CD REVIEW: Eric Terdjman - Galactic Funk
By Alex Jasperse - 09/18/2007 - 09:16 PM EDT
Artist: Eric Terdjman
Album: Galactic Funk 
Genre: Electro-Jazz, Acid Jazz and Post Bop
Production/Musicianship Grade: 7.5/10
Songwriting Skills: 6.0/10
Performance Skill: 7.0/10
From start to finish, Eric Terdjman’s latest release, Galactic Funk, is a combination of thirteen beat-driven electro-jazz and post bop pieces that are designed to offer nothing more than a good time. Its crisp electronic emphasis combines elements of Air’s avant-garde jazz qualities, some of Jamiroquai’s playfulness and Daft Punk’s dance beats, into an experience that serves to remind how intoxicating the right groove can be.
“Baby Need You” sweeps in with a deep bass hook and a nice electro-jazz groove that sets much of the album’s pace, and immediately makes a call for out for anyone in the room to get on the dance floor. A reserved trumpet solo dips in midway through, followed by an electric guitar that reintroduces various elements from the introduction, and just as things begin to cool off, the smooth cut “Funky Party” enters with rhythmic digitized vocals that begin to chant the title. Rearranging and breaking up the steady beat, the wet guitar wahs that had previously dipped in and out, cut through with a 1970s funk flavour, while synths occasionally tug for attention, before getting pushed into the background by the snare.
Deliberate or not, “Collision” is a reminder that you don’t always need more than a few instruments matched with the right beats to create an intoxicating equation. Almost a throwback to all things that defined 1980s synthesized musics, a car takes off in the near distance, an early IDM beat enters, and warping synths slide in and out to top it all off. A police siren temporarily shakes things up before it returns to the original beat, while scattered drum fills eventually collapse into the electronic ballad, “Easy Life.” Flowing with the same movement as the first three pieces, digitized vocals croon a hard-to-decipher life-story that upon further listen is surprisingly rich in its poetic imagery.
By the time the title track enters, it’s pretty obvious that Terdjman has followed a master plan that has been tested in various degrees throughout the first five tracks. “Galactic Funk” returns to a (now) familiar ascending melodic movement, while breathy female vocals trace the digital vocals, warming it and the drums up with a slightly sweeter tone. It’s nice to know that things continue to stay somewhat warmer in “Do You Remember Me?,” but when traces of more-human vocals enter, you feel compelled to immediately answer the song title with: “No, actually. I don’t remember you. But I think I want to.”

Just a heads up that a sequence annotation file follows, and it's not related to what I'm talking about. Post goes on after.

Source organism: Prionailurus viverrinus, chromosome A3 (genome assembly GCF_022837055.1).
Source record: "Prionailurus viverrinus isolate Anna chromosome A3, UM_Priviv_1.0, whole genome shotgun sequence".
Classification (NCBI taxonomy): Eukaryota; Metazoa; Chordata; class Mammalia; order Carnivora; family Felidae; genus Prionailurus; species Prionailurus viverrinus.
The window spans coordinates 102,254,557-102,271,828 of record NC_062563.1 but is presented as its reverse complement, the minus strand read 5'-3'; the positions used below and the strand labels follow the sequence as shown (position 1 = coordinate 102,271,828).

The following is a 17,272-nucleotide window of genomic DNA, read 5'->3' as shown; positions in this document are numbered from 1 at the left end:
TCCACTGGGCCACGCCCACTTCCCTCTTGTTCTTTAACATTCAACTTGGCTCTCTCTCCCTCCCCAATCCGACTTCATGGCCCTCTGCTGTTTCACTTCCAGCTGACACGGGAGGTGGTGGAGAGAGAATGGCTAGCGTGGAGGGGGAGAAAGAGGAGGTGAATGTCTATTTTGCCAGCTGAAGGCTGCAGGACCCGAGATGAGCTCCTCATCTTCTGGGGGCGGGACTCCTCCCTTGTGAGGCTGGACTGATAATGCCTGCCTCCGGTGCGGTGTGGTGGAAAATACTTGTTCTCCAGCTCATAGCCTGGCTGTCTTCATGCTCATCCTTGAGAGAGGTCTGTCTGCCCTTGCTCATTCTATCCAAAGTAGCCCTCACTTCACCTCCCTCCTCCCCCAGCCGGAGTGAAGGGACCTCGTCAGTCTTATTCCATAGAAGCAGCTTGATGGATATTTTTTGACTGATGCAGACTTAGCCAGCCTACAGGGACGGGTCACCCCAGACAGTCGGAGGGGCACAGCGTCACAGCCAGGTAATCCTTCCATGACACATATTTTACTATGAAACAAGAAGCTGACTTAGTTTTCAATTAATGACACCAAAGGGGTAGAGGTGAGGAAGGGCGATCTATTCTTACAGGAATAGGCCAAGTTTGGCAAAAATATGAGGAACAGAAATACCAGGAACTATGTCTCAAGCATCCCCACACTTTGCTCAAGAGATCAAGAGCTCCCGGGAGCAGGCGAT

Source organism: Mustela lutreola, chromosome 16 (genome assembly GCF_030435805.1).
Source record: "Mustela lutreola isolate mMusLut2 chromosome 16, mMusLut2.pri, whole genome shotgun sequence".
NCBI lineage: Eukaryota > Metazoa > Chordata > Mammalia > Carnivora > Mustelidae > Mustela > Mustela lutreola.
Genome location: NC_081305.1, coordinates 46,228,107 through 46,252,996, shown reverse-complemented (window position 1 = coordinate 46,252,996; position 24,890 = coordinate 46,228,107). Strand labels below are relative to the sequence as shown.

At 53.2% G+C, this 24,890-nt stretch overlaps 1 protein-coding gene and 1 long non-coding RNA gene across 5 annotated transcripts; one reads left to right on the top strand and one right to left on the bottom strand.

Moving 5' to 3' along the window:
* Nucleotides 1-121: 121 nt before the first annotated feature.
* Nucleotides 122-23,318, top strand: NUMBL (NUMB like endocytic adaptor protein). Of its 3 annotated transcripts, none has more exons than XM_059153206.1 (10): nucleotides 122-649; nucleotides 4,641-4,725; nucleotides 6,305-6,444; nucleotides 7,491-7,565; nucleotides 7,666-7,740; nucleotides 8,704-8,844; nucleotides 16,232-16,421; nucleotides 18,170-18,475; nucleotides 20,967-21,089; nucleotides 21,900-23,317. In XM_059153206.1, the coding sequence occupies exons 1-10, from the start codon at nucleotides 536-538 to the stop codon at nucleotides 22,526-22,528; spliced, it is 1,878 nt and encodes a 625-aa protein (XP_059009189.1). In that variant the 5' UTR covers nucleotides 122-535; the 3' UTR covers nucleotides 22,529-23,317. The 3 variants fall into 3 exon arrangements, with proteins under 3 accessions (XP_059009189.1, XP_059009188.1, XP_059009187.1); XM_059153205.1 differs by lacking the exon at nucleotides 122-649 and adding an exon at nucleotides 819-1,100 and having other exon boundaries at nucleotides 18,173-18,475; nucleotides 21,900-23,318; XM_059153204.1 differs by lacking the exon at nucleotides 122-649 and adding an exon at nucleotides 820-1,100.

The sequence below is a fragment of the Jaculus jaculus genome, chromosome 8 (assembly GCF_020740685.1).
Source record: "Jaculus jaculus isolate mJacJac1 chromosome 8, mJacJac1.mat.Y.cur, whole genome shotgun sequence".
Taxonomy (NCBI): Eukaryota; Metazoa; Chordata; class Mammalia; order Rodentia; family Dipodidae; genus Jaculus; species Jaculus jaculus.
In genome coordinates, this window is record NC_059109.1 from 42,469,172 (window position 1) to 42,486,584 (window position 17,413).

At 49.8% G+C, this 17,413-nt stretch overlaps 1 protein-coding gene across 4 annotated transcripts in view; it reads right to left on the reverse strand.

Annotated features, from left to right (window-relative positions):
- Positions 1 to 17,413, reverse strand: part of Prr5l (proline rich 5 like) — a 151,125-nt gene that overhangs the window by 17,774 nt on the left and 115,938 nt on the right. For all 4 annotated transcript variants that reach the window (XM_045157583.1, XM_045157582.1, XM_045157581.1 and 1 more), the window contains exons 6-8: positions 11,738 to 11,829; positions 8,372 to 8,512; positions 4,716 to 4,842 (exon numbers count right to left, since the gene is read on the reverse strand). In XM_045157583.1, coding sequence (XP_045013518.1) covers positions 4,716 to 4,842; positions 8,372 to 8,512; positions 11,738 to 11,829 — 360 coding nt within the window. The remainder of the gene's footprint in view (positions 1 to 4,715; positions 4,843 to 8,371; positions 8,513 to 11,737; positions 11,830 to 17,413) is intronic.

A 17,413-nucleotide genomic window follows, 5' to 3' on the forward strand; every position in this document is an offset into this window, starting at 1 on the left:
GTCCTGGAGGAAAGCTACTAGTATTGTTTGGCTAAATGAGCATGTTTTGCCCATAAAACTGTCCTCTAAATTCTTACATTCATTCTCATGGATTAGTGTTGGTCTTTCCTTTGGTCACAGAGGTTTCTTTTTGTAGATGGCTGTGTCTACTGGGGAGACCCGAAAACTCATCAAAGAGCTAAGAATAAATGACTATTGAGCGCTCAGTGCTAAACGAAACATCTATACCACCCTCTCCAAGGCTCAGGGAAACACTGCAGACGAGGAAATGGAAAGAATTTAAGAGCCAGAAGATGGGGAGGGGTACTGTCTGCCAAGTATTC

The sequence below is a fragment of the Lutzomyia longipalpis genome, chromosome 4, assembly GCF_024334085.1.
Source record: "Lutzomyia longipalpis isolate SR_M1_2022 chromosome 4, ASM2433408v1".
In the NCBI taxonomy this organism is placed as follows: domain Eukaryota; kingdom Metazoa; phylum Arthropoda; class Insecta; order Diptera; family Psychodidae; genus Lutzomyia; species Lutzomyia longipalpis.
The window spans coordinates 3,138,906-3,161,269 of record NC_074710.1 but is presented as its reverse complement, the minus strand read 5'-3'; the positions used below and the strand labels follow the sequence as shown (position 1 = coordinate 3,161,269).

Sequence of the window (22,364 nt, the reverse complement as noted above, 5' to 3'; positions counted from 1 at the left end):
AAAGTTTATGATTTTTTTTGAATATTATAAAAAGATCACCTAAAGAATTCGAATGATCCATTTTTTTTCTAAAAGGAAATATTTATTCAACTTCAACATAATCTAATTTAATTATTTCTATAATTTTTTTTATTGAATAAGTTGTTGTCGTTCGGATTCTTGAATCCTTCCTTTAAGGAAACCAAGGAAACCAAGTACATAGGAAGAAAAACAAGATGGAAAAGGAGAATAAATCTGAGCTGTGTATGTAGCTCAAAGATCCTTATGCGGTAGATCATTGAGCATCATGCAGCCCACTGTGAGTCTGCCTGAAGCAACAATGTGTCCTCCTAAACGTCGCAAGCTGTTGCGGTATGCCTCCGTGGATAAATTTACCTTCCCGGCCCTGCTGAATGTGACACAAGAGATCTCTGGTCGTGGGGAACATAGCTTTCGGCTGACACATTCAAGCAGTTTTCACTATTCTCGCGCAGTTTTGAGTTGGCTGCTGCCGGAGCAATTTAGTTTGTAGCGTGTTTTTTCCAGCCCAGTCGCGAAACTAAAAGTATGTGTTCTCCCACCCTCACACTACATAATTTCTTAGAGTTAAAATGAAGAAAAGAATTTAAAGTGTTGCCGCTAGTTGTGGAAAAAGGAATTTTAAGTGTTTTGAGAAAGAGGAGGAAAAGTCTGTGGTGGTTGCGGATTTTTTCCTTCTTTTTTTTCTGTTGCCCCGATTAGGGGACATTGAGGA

What may be the biggest turn off about Galactic Funk is its case of vocoder overindulgence. Transformers vocals are cool for a while – or if you really, really, really love Jean Michel Jarre's and Kraftwerk’s digitized vocal experimentation. And considering that there isn’t enough low-end to flesh out the overly crisp and trebly features on the vast majority of the album, by “Dream” the album borders on headache inducing. Aside from the vocoder simply being annoying, perhaps the most unfortunate thing is the fact that Terdjman has subsequently disguised twelve well-written sets of lyrics in digital effects – making most of the singing incomprehensible.
Aside from “Believe Me” sprinkling some more IDM beats in the beginning, Galactic Funk carries on with a cold funk, electro and techno direction. “My Life” brings the trumpet back for another round, but its reservation from resolving the majority of its phrases, colours the track with an odd dissonance. “Orbital,” “Souls” and “Jam” revisit previous ideas that had already been explored to the same depths, which makes the excessive repetition by this point rather piercing and tedious.
Galactic Funk is rather tiresome to contemplate, compare and explore each track to its fullest because too many pieces sound the same. The collage of cheap drum machines from start to finish that exploit the repetition of a beat really doesn’t help create enough distinguishable alterations in sound, mood and texture. So it should be no surprise that Terdjman’s music becomes easily lost in an illusion of ‘sameness.’ It wouldn’t be fair to condemn Galactic Funk to being nothing more than wallpaper music, but for the progressive minded, the missing flavour from this equation is the natural musical curvature of various highs and lows: it would have done a better job at taking on the shape of an EP, rather than an album.
(Now for the last minute twist…)
None of this is to say that there isn’t any evolution, validity or emotion within Terdjman’s work. Rather, this is an album that requires the right audience for it to make any sense. As mentioned, on its own, it’s hard to digest because it’s too cold and abrasive. But its flavour becomes warm, delicious and delicate as soon as it is mixed into an environment where it can become a part of the overall atmosphere – ideally, alongside some company, good food and drinks. While Galactic Funk needs a bit of help from the listener to provide the extra ingredients to reveal its other dimension, it’s certainly worth a try.
The Verdict: 6.8/10
For more information, please contact Eric Terdjman at firstname.lastname@example.org
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